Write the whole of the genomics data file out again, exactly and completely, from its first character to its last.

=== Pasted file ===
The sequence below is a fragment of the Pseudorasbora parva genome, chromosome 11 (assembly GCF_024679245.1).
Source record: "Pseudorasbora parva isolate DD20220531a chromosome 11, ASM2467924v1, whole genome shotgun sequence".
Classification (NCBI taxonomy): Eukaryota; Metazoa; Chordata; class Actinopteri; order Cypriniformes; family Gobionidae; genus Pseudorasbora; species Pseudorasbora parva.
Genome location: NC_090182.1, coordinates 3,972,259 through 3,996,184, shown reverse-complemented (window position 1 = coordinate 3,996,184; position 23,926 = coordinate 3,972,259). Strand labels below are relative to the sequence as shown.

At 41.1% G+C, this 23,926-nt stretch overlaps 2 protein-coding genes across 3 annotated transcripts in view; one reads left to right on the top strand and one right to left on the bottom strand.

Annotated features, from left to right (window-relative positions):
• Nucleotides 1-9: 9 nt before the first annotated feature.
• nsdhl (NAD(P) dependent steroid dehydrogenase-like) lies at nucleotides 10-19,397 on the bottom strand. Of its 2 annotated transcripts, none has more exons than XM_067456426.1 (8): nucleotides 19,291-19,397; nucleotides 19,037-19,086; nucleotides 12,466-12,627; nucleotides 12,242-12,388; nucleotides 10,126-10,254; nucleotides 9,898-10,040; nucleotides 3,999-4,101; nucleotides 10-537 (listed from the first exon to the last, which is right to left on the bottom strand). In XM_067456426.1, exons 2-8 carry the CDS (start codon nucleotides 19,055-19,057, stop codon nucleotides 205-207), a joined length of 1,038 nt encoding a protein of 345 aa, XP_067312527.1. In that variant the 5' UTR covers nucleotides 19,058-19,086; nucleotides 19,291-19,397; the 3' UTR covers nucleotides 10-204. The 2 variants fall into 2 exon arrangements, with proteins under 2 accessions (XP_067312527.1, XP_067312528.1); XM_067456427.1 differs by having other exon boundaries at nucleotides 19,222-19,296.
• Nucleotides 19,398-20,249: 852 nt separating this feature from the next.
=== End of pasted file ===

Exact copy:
The sequence below is a fragment of the Pseudorasbora parva genome, chromosome 11 (assembly GCF_024679245.1).
Source record: "Pseudorasbora parva isolate DD20220531a chromosome 11, ASM2467924v1, whole genome shotgun sequence".
Classification (NCBI taxonomy): Eukaryota; Metazoa; Chordata; class Actinopteri; order Cypriniformes; family Gobionidae; genus Pseudorasbora; species Pseudorasbora parva.
Genome location: NC_090182.1, coordinates 3,972,259 through 3,996,184, shown reverse-complemented (window position 1 = coordinate 3,996,184; position 23,926 = coordinate 3,972,259). Strand labels below are relative to the sequence as shown.

At 41.1% G+C, this 23,926-nt stretch overlaps 2 protein-coding genes across 3 annotated transcripts in view; one reads left to right on the top strand and one right to left on the bottom strand.

Annotated features, from left to right (window-relative positions):
• Nucleotides 1-9: 9 nt before the first annotated feature.
• nsdhl (NAD(P) dependent steroid dehydrogenase-like) lies at nucleotides 10-19,397 on the bottom strand. Of its 2 annotated transcripts, none has more exons than XM_067456426.1 (8): nucleotides 19,291-19,397; nucleotides 19,037-19,086; nucleotides 12,466-12,627; nucleotides 12,242-12,388; nucleotides 10,126-10,254; nucleotides 9,898-10,040; nucleotides 3,999-4,101; nucleotides 10-537 (listed from the first exon to the last, which is right to left on the bottom strand). In XM_067456426.1, exons 2-8 carry the CDS (start codon nucleotides 19,055-19,057, stop codon nucleotides 205-207), a joined length of 1,038 nt encoding a protein of 345 aa, XP_067312527.1. In that variant the 5' UTR covers nucleotides 19,058-19,086; nucleotides 19,291-19,397; the 3' UTR covers nucleotides 10-204. The 2 variants fall into 2 exon arrangements, with proteins under 2 accessions (XP_067312527.1, XP_067312528.1); XM_067456427.1 differs by having other exon boundaries at nucleotides 19,222-19,296.
• Nucleotides 19,398-20,249: 852 nt separating this feature from the next.